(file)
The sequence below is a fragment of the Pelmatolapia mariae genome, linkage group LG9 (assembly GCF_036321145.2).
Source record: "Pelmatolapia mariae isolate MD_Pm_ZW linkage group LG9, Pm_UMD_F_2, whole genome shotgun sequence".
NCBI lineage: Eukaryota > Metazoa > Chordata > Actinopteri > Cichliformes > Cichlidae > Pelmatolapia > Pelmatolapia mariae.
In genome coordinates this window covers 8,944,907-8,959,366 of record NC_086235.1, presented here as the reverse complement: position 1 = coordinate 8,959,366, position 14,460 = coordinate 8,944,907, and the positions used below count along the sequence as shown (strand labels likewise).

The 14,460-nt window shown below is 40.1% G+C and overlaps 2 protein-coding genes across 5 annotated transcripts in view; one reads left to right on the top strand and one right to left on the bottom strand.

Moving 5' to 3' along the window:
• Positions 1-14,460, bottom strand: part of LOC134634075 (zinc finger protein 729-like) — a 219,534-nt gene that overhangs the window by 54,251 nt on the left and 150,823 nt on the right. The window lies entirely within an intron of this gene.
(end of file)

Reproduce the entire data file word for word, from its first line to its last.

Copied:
The sequence below is a fragment of the Pelmatolapia mariae genome, linkage group LG9 (assembly GCF_036321145.2).
Source record: "Pelmatolapia mariae isolate MD_Pm_ZW linkage group LG9, Pm_UMD_F_2, whole genome shotgun sequence".
NCBI lineage: Eukaryota > Metazoa > Chordata > Actinopteri > Cichliformes > Cichlidae > Pelmatolapia > Pelmatolapia mariae.
In genome coordinates this window covers 8,944,907-8,959,366 of record NC_086235.1, presented here as the reverse complement: position 1 = coordinate 8,959,366, position 14,460 = coordinate 8,944,907, and the positions used below count along the sequence as shown (strand labels likewise).

The 14,460-nt window shown below is 40.1% G+C and overlaps 2 protein-coding genes across 5 annotated transcripts in view; one reads left to right on the top strand and one right to left on the bottom strand.

Moving 5' to 3' along the window:
• Positions 1-14,460, bottom strand: part of LOC134634075 (zinc finger protein 729-like) — a 219,534-nt gene that overhangs the window by 54,251 nt on the left and 150,823 nt on the right. The window lies entirely within an intron of this gene.